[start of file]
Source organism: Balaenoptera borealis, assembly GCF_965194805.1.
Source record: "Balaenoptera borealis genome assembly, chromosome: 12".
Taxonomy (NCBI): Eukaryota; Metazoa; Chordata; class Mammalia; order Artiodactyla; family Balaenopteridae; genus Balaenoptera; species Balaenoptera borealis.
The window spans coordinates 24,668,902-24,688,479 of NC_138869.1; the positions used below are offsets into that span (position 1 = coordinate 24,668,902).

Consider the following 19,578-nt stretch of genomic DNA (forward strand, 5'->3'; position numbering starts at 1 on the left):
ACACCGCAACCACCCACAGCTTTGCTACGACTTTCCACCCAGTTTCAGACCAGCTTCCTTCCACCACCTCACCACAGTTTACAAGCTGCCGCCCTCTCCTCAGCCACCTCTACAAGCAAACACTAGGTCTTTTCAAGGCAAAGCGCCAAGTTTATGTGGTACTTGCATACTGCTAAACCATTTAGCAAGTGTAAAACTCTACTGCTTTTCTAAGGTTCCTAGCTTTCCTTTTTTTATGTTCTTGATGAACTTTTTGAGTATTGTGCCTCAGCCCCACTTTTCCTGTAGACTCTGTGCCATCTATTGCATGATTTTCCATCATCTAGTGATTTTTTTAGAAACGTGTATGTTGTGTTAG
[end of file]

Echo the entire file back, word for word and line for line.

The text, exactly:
Source organism: Balaenoptera borealis, assembly GCF_965194805.1.
Source record: "Balaenoptera borealis genome assembly, chromosome: 12".
Taxonomy (NCBI): Eukaryota; Metazoa; Chordata; class Mammalia; order Artiodactyla; family Balaenopteridae; genus Balaenoptera; species Balaenoptera borealis.
The window spans coordinates 24,668,902-24,688,479 of NC_138869.1; the positions used below are offsets into that span (position 1 = coordinate 24,668,902).

Consider the following 19,578-nt stretch of genomic DNA (forward strand, 5'->3'; position numbering starts at 1 on the left):
ACACCGCAACCACCCACAGCTTTGCTACGACTTTCCACCCAGTTTCAGACCAGCTTCCTTCCACCACCTCACCACAGTTTACAAGCTGCCGCCCTCTCCTCAGCCACCTCTACAAGCAAACACTAGGTCTTTTCAAGGCAAAGCGCCAAGTTTATGTGGTACTTGCATACTGCTAAACCATTTAGCAAGTGTAAAACTCTACTGCTTTTCTAAGGTTCCTAGCTTTCCTTTTTTTATGTTCTTGATGAACTTTTTGAGTATTGTGCCTCAGCCCCACTTTTCCTGTAGACTCTGTGCCATCTATTGCATGATTTTCCATCATCTAGTGATTTTTTTAGAAACGTGTATGTTGTGTTAG